In preparing for a world in which cars drive themselves, developing the technology for autonomous systems has been easy compared to figuring out who would be at fault in the event a self-driving car crashes. Worried those legal uncertainties could delay the launch of autonomous vehicles, one automaker is taking the initiative to provide an answer. Volvo said Wednesday it will accept "full liability" whenever one of its cars is operating in autonomous mode, making it the first major automaker to claim such a position.

The company made the announcement early Wednesday. President and chief executive officer Håkan Samuelsson is expected to elaborate on the decision Thursday while speaking in Washington D.C. Questions over legal liability of accidents and the changing role of car insurance for motorists in a driverless-car era have been asked since engineers first plucked the idea of autonomous vehicles from the pages of science fiction and started turning them into reality. But despite the question being posed throughout the auto industry, few have had an answer.

"The U.S. risks losing its leading position due to the lack of federal guidelines for the testing and certification of autonomous vehicles." - Håkan Samuelsson.

Volvo's pledge marks the first concrete step toward one. While the carmaker only represents a small fraction of the U.S. market this move is also a smart business decision, giving Volvo an edge over automakers who don't offer a similar liability shield to customers.

In remarks prepared for lawmakers, Samuelsson, pictured above, cautions that autonomous technology will be ready for public deployment soon, and he urges them to ensure the legal framework for self-driving cars is in place by the time they arrive. Without such laws in place, deployment could be delayed.

"The U.S. risks losing its leading position due to the lack of federal guidelines for the testing and certification of autonomous vehicles," Samuelsson said. "Europe has suffered to some extend by having a patchwork of rules and regulations. It would be a shame if the U.S. took a similar path."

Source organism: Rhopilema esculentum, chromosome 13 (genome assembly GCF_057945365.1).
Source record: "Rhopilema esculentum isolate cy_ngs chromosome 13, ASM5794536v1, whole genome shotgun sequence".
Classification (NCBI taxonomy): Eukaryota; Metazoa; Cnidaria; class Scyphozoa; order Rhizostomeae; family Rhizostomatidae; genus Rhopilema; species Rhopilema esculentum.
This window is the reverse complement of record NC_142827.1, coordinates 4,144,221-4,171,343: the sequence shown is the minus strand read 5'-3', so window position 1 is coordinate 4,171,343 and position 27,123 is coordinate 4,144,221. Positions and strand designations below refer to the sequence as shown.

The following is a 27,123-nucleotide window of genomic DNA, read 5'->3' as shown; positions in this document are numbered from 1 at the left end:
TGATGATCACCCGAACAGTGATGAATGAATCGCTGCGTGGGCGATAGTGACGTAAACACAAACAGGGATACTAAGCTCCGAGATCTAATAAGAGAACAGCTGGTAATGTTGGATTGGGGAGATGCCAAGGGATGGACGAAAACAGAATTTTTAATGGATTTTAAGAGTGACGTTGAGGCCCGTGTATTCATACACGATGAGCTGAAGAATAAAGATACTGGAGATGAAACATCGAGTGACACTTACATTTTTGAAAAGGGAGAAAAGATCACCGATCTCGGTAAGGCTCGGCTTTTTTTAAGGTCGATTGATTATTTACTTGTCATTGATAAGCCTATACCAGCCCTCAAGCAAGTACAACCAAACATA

Four U.S. states – California, Nevada, Florida and Michigan – allow for autonomous testing on public roads, and the National Highway Traffic Safety Administration has started to grapple with the process of setting standards that would be consistent across states and issued an advanced notice of public rulemaking on the broader traffic environment created by vehicle-to-vehicle communication.

But specific federal guidelines related to autonomous operations are still in fledgling stages. Automakers say they're welcomed in many cases, as they need uniformity in everything from traffic signs to lane markings to speed the arrival of autonomobiles. When Delphi Automotive took the first cross-country trip in an autonomous car earlier this year, the company said its technology performed fine. It was variations that occurred from state to state that proved difficult.

"Nevada had lane markings that were shorter dots, and other places, painted stripes almost washed out," said Michael Pozsar, Delphi's vice president of electronic controls. "Our vision systems have to be tuned to ensure we can differentiate that. What would be better would be better harmonization across the United States."

Samuelsson is also expected to address cyber-security weaknesses in cars that have affected millions of vehicles this year alone. Volvo regards car hacking as a criminal offense.

Related Video:

Volvo Announces New Autonomous-Car Tech


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